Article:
P450 gene duplication and divergence led to the evolution of dual novel functions and insecticide cross-resistance in the brown planthopper Nilaparvata lugens

A - Papers appearing in refereed journals

Duarte, A., Pym, A., Garrood, W. T., Troczka, B. J., Zimmer, C. T., Davies, T. G. E., Nauen, R., O'Reilly, O. A. and Bass, C. G. 2022. P450 gene duplication and divergence led to the evolution of dual novel functions and insecticide cross-resistance in the brown planthopper Nilaparvata lugens. PLOS Genetics. 18 (6), p. e1010279. https://doi.org/10.1371/journal.pgen.1010279

AuthorsDuarte, A., Pym, A., Garrood, W. T., Troczka, B. J., Zimmer, C. T., Davies, T. G. E., Nauen, R., O'Reilly, O. A. and Bass, C. G.
Abstract

The sustainable control of many highly damaging insect crop pests and disease vectors is threatened by the evolution of insecticide resistance. As a consequence, strategies have been developed that aim to prevent or delay resistance development by rotating or mixing insecticides with different modes of action (MoA). However, these approaches can be compromised by the emergence of mechanisms that confer cross-resistance to insecticides with different MoA. Despite the applied importance of cross-resistance, its evolutionary underpinnings remain poorly understood. Here we reveal how a single gene evolved the capacity to detoxify two structurally unrelated insecticides with different MoA. Using transgenic approaches we demonstrate that a specific variant of the cytochrome P450 CYP6ER1, previously shown to confer resistance to the neonicotinoid imidacloprid in the brown planthopper, N. lugens, also confers cross-resistance to the phenylpyrazole ethiprole. CYP6ER1 is duplicated in resistant strains, and we show that while the acquisition of mutations in two encoded substrate recognition sites (SRS) of one of the parologs led to resistance to imidacloprid, a different set of mutations, outside of known SRS, are primarily responsible for resistance to ethiprole. Epistatic interactions between these mutations and their genetic background suggest that the evolution of dual resistance from the same gene copy involved functional trade-offs in respect to CYP6ER1 catalytic activity for ethiprole versus imidacloprid. Surprisingly, the mutations leading to ethiprole and imidacloprid resistance do not confer the ability to detoxify the insecticide fipronil, another phenylpyrazole with close structural similarity to ethiprole. Taken together, these findings reveal how gene duplication and divergence can lead to the evolution of multiple novel functions from a single gene. From an applied perspective they also demonstrate how cross-resistance to structurally unrelated insecticides can evolve, and illustrate the difficulty in predicting cross-resistance profiles mediated by metabolic mechanisms.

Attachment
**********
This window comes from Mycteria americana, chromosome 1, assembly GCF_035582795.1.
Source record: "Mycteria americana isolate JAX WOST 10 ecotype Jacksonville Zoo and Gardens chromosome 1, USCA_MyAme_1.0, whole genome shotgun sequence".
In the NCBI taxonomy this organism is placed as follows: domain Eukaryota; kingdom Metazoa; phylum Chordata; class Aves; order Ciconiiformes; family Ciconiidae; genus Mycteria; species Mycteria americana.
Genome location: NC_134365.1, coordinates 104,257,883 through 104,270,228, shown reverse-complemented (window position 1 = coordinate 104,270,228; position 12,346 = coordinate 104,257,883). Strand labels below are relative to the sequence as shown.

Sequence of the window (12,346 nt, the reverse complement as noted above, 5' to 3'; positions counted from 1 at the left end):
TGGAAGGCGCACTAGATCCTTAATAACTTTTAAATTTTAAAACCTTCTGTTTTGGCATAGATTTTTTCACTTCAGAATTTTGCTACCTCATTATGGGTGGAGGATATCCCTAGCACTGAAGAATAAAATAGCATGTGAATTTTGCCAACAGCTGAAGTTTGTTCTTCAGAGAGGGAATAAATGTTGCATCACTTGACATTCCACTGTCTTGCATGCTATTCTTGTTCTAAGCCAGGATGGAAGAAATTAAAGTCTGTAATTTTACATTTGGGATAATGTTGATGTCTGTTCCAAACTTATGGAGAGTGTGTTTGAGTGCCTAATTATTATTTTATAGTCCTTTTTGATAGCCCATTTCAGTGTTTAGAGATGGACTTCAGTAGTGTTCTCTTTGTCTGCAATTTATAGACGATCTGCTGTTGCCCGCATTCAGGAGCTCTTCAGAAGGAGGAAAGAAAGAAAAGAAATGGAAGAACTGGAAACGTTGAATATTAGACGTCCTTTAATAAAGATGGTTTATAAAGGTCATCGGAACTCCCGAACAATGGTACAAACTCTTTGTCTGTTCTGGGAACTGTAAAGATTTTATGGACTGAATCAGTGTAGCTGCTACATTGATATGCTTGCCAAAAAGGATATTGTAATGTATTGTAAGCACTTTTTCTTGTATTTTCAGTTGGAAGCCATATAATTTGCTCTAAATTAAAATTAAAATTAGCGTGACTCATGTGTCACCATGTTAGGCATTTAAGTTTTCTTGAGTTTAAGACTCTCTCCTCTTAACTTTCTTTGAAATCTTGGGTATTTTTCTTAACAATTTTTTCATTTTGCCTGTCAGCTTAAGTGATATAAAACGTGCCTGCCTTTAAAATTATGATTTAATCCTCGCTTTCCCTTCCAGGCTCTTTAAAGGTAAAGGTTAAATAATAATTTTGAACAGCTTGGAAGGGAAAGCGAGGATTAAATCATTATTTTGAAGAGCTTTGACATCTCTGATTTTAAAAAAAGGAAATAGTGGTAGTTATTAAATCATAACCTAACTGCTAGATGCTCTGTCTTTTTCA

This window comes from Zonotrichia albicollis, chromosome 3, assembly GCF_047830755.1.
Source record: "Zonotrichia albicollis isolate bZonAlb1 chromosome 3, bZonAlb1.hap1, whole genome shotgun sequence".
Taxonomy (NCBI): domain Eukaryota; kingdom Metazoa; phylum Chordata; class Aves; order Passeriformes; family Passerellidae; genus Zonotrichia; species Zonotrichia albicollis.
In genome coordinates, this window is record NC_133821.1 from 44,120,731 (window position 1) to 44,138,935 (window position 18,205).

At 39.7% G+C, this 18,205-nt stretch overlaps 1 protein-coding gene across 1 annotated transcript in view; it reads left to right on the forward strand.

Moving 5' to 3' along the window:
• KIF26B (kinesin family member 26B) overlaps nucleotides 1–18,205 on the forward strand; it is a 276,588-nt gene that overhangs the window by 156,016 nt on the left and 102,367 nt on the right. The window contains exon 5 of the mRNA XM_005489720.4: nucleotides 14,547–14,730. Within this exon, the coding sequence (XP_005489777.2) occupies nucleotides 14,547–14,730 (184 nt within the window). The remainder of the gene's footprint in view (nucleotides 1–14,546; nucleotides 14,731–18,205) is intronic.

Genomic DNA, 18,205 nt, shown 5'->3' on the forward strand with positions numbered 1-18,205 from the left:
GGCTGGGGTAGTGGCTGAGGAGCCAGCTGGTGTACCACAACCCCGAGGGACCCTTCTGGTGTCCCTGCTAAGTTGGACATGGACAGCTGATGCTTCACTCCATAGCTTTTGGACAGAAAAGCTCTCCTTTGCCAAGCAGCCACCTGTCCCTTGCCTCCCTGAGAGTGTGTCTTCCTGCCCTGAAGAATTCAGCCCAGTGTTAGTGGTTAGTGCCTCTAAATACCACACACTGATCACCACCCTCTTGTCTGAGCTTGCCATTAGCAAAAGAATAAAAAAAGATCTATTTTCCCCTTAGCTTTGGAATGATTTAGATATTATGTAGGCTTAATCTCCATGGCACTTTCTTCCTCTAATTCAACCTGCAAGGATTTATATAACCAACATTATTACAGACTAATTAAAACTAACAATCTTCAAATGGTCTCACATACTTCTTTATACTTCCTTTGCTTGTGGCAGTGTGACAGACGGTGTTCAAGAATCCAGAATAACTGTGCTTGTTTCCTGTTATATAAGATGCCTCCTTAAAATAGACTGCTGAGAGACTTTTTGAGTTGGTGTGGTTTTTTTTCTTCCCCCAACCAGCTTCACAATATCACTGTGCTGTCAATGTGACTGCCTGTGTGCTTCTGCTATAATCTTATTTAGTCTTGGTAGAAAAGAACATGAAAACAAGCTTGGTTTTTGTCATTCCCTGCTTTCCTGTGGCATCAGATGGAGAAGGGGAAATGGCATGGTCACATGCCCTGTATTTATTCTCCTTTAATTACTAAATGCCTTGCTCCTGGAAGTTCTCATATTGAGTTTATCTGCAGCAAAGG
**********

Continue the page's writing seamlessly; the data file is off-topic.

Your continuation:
Year of Publication2022
JournalPLOS Genetics
Journal citation18 (6), p. e1010279
Digital Object Identifier (DOI)https://doi.org/10.1371/journal.pgen.1010279
PubMed ID35727851
PubMed Central ID9249207
Web address (URL)https://journals.plos.org/plosgenetics/article?id=10.1371/journal.pgen.1010279
Open accessPublished as ‘gold’ (paid) open access
FunderEuropean Research Council
Funder project or codeEuropean Union’s Horizon 2020 research and innovation programme
Publisher's version
Copyright license
CC BY 4.0
Output statusPublished
Publication dates
Online21 Jun 2022
Publication process dates
Accepted01 Jun 2022
PublisherPublic Library of Science (PLOS)
ISSN1553-7404

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